What we did in a few lines gives precise definitions and results in a combinatorial linear algebra frame work which takes a considerable amount of time to establish in the continuum where we are blind about the k-dimensional part of space. We need quite a bit of functional analysis and algebra and topology and differential geometry in order just to make sense of the expressions that are involved. We need for example to understand the spectral property of the self-adjoint Laplacian. A common frame work in the continuum is that $G$ is a smooth Riemannian d-manifold. A very special case of Atiyah-Singer is the Gauss-Bonnet-Chern theorem for even dimensional compact Riemannian manifolds. It takes a considerable amount of effort to set up the mathematics: we need tensor calculus just to define notions like the Riemann curvature tensor, we need elliptic regularity to establish that the spectral behavior of the Laplacian is nice. In order to define a square root of the Laplacian we can still use the algebra of differential forms which as a vector space hosts the Clifford algebra structure, the frame work used to define for example the Dirac matrices. Note that in the discrete setup we do not require at all that the d is the traditional exterior derivative. We can use it for higher characteristics like quadratic characteristic in which $G_k$ are pairs of intersecting simplices in a simplicial complex for which the dimensions add up to k. The total energy is then Wu characteristic , which is the Ising type energy $\sum_{x \cap y \in G} \omega(x) \omega(y)$. Everything is the same. We have then k-form curvatures adding up to Wu characteristic. We can also deform the Dirac matrix using the isospectral flow $D' = [D^+-D^-,D]$ which does not affect the Laplacian $L=D^2$ but defines new exterior derivatives (as well as some “dark energy” $b_t$ as $D_t = d_t + d_t^* + b_t$ develops a diagonal part $b_t$. The new $d_t$ can be used to define distance via the Connes distance formula $d(x,y) = sup \{ f(x)-f(y) \; f \in l^{\infty}(G), ||[D,f]||<1 \}$ (which only needs the Dirac operator and obviously works in the discrete and also with deformed Dirac matrices. If the $d_t$ shrink then space expands. One can also see this from the solution $cos(Dt) u(0) + sin(Dt) D^{-1} u'(0)$ where u'(0) is in the ortho-complement of the kernel of D. If D gets smaller, the propagation speed appears to get smaller, which can be read as if space expands). Also the nonlinear wave operator $U_t$ defining $D_t = U_t^* D U_t$ can be used to define a curvature motion. Just take $\omega_t(x) = \omega (U_t)_{xx}$. It works because the super trace of the nonlinear wave operator is still constant by McKean Singer. Apropos Connes: the delta set (G,D,R) of course immediately also gives a spectral triple (A,H,D), where $A=l^{\infty}(G)$ is the algebra of functions on $G$ and $H=l^2(G)$, which is summable because we are in finite dimensions. Interestingly, the free evolution of the Dirac matrix in its isospectral class always produces an expansion of space with an inflationary start. This is not a “Deus ex machina frame work” but a mathematical result which holds for any positive dimensional finite geometry (as well as in the continuum when deforming the Dirac operator $d+d^*$ on a Riemannian manifold.) There is some Mathematica code illustrating this on this Wolfram community blog. (And Here (.nb file) is the mathematica notebook to this community blog entry. )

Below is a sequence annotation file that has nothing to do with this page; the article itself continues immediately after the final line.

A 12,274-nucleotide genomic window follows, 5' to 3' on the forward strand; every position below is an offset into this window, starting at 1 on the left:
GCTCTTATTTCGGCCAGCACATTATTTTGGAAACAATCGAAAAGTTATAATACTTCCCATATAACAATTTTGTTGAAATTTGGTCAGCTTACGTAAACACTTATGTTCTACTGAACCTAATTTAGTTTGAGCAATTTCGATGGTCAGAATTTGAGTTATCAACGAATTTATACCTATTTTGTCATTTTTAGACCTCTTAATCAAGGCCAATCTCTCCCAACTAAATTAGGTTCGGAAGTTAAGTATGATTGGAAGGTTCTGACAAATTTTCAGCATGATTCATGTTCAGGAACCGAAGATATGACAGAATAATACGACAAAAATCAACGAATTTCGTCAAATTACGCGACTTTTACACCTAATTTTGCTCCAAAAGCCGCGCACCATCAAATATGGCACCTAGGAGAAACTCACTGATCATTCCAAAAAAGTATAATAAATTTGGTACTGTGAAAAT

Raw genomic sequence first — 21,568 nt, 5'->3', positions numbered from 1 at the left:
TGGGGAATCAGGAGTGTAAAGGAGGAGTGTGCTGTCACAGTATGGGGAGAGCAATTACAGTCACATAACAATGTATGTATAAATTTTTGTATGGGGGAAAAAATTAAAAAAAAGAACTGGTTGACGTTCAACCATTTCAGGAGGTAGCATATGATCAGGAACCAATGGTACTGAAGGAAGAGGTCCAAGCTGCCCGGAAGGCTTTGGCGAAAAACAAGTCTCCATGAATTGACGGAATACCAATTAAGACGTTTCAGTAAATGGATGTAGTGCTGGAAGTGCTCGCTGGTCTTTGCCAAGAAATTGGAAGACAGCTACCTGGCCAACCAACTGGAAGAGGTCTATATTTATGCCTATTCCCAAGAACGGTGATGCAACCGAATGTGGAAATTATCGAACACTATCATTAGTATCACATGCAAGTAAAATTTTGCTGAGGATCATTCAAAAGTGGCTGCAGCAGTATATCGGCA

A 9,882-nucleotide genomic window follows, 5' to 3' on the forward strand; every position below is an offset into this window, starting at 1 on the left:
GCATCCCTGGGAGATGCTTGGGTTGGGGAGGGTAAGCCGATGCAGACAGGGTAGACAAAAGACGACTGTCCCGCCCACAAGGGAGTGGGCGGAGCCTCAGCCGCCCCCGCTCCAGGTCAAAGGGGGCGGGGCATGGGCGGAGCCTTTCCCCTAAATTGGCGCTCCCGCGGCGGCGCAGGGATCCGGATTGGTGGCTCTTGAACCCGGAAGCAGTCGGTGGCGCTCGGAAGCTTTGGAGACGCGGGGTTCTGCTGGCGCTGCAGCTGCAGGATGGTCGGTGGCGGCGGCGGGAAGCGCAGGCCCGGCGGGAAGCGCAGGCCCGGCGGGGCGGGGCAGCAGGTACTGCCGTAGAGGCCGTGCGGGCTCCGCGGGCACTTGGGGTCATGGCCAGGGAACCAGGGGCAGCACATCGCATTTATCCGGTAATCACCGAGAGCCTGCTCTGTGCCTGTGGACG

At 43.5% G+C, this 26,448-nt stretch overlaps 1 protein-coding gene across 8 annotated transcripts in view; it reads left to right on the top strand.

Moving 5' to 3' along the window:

In order to see the relation between the discrete and the continuum, the integral geometric formalism helps. Take an even dimensional compact Riemannian d-manifold M. By Nash’s embedding theorem, we can assume that M is isometrically embedded in a larger dimensional Euclidean space E. There is a natural probability space of Morse function on E: take the set of linear functions $g_n(x) = n \cdot x$ with n in the standard sphere $n \in S=\{ x \in E, |x|=1 \}$ in E. There is a natural probability measure on S coming from the rotationally symmetric Haar measure on the compact Lie group of all rotations SO(E) of E. Now, almost all such linear functions induce Morse functions on the manifold M. The traditional continuum Poincare-Hopf theorem on M tells that $\sum_{x \in M} i_g(x) = \chi(G)$, where $i_g(x)$ is the divisor on M giving non-zero integer index at finitely many points. In the Morse case, the support of $i_g$ are the critical points of the Morse function $g$ and the index takes values in $\{ -1,1\}$ at critical points, depending on whether the Morse index (the number of negative eigenvalues of the Hessian $d^2g(x)$) is odd or even. The index expectation $K(x) = E[i_g(x)]$ must now be the Gauss-Bonnet-Chern integrand. It is a curvature that is locally invariant under rotations of the frame bundle defined near a point. It was Hermann Weyl who once showed that there is only one curvature which satisfies this property. The Gauss-Bonnet-Chern integrand had already been known by Heinz Hopf. The theorem slowly developed from smooth convex hypersurfaces in E to hypersurfaces in general, then larger codimension until Chern freed it from embeddings in an ambient space. The Nash-Embedding theorem also establishes the result. But how do we relate the discrete from the continuum? We do not have a metric given on G yet but if we take G to be a fine triangulation of the manifold M, then each point and simplex in G has spacial coordinates attached in the ambient Euclidean space E we have placed M into. This means that G is geometrically realized as a d-dimensional polyhedron in E or what one sometimes calls a concrete simplicial complex (in comparison an abstract simplicial complex is freed from any Euclidean parts). The probability measure of Morse functions now produces discrete curvatures on G. These curvatures (at least when averaged over some region) converge now to the Gauss-Bonnet-Chern curvature. A possibility to do this is to assume that the vertices of G are an $\epsilon$ dense set in the compact manifold M. We can now average the curvature $\sum_{x \in B_{\sqrt{\epsilon}}(x)} K(x)$ and get close to $\int_{x \in B_{\sqrt{\epsilon}}(x)} K_{GBC}(y) \; dV(y)/V(B_{\sqrt{\epsilon}}(x))$ which converges to $K_{GBC}(x)$ for $\epsilon \to 0$.